• Legal Aid forms may soon be available, and able to be completed, on-line.
  • Small Claims cases may be on-line by the end of 2002.
  • Automated Registration of Title and Electronic Conveyancing is already being piloted.
  • To stay competitive; and to keep up with the expectations of clients whether individuals or corporations, banks or insurers.
  • Finance Act 1999 section 132 – sweeping powers to permit electronic tax returns etc
  • Companies House and Data Protection Notifications can already be filed on line.
Are electronic signatures already law in Europe?

Yes. The EU has issued two Directives. First, the E Commerce Directive [2000/31/EC OJ L178 17 July 2000]. This applies to ‘Information Society Services’ – provided for remuneration at a distance by electronic means at the individual request of a recipient. National Laws must not prevent effective use of e-contracts deprive such contracts of legal effect or validity. The UK was supposed to implement the Directive by January 2002, but the DTI acknowledges it will be summer before this happens. There are problems with this Directive, not least because on issues of legal liability it starts from the premise that the laws of the country of origin apply to a dispute, whereas other recent EU regulations – such as the controversial ‘Brussels Regulation’ that comes into force in March 2002 – say that the laws of the country of destination prevail.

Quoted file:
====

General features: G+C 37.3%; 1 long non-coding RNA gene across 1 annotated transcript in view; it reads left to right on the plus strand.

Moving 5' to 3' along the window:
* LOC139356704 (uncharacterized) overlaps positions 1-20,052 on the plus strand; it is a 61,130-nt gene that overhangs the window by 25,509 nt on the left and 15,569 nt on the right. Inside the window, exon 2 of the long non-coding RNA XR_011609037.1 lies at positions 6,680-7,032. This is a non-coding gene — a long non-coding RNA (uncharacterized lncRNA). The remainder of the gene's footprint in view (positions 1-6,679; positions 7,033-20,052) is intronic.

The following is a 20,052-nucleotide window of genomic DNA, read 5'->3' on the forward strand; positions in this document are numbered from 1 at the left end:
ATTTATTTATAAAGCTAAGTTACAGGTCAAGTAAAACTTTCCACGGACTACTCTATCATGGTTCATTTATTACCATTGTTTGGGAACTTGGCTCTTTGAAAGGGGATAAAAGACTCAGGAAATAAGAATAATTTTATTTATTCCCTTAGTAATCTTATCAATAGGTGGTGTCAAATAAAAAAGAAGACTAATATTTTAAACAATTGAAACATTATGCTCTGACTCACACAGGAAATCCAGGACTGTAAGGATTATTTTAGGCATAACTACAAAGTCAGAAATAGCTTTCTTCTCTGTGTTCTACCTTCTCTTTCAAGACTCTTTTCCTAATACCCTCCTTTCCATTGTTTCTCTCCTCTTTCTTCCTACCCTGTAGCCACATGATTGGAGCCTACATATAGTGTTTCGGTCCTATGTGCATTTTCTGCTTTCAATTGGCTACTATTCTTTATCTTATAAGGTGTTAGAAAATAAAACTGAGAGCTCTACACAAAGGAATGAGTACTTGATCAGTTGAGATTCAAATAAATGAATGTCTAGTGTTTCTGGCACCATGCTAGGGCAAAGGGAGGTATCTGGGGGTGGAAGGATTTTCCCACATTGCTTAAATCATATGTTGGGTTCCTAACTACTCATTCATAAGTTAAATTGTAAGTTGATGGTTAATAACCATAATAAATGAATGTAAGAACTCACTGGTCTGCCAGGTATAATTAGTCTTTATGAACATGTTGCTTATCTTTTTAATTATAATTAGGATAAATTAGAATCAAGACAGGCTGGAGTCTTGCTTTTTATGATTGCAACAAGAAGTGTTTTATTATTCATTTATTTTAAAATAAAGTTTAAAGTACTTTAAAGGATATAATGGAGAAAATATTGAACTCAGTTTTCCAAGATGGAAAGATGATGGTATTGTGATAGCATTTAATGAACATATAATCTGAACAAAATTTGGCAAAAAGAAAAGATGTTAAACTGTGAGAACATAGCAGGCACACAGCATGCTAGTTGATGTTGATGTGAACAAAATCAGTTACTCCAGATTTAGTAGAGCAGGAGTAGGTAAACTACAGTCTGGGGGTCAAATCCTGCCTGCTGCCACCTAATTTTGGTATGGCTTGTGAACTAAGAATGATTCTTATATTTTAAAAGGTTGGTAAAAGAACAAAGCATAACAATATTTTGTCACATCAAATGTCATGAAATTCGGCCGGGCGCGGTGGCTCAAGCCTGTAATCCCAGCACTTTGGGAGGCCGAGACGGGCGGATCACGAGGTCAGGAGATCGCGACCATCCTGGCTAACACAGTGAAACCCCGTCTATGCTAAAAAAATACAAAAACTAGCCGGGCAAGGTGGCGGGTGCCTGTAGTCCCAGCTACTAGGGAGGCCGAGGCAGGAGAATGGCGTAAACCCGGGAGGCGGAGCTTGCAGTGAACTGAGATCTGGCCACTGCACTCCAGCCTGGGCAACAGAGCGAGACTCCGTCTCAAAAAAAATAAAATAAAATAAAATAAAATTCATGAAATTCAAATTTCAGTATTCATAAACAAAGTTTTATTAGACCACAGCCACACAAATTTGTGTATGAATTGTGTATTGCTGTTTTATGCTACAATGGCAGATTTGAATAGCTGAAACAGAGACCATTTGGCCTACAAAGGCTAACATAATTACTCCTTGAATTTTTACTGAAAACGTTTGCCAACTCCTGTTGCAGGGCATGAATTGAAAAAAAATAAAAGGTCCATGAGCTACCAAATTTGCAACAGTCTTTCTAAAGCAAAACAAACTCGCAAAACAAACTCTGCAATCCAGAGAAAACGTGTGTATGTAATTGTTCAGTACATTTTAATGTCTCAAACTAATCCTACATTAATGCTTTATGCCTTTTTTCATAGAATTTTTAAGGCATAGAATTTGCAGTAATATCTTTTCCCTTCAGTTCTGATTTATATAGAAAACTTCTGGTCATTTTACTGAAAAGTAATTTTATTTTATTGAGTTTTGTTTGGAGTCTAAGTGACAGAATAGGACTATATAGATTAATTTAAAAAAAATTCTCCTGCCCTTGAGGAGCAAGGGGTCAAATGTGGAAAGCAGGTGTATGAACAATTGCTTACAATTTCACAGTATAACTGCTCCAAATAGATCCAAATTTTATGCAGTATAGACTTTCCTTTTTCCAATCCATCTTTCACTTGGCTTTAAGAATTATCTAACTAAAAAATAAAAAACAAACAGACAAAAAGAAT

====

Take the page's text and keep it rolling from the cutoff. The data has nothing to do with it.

The second Directive is the Electronic Signatures Directive  [OJ L 013 19/01/200 p0012-0020 Adopted by Euro Parliament 13 Dec 1999]. This creates two categories of electronic signature. Article. 5.1 defines “Advanced Electronic Signatures”. These have to be backed up by certificate [‘Qualified Certificate’] issued by a trusted third party. Electronic signatures supported in this way will be probative. Article 5.2 refers to Other Electronic Signatures. These are not to be denied legal effect just because they are not backed up by Qualified Certificate, though they are not probative.

Are Electronic Signatures also law in the UK?

Only partial implementation of the Electronic Signatures Directive has been achieved so far.  The Electronic Communications Act 2000 states that  “7(1) – In any legal proceedings:

(a) an electronic signature incorporated into or logically associated with a particular electronic communication or particular electronic data, and

(b) the certification by any person of such a signature,

shall each (our emphasis) be admissible in evidence in relation to any question as to the authenticity of the communication or data or as to the integrity of the communication or data.”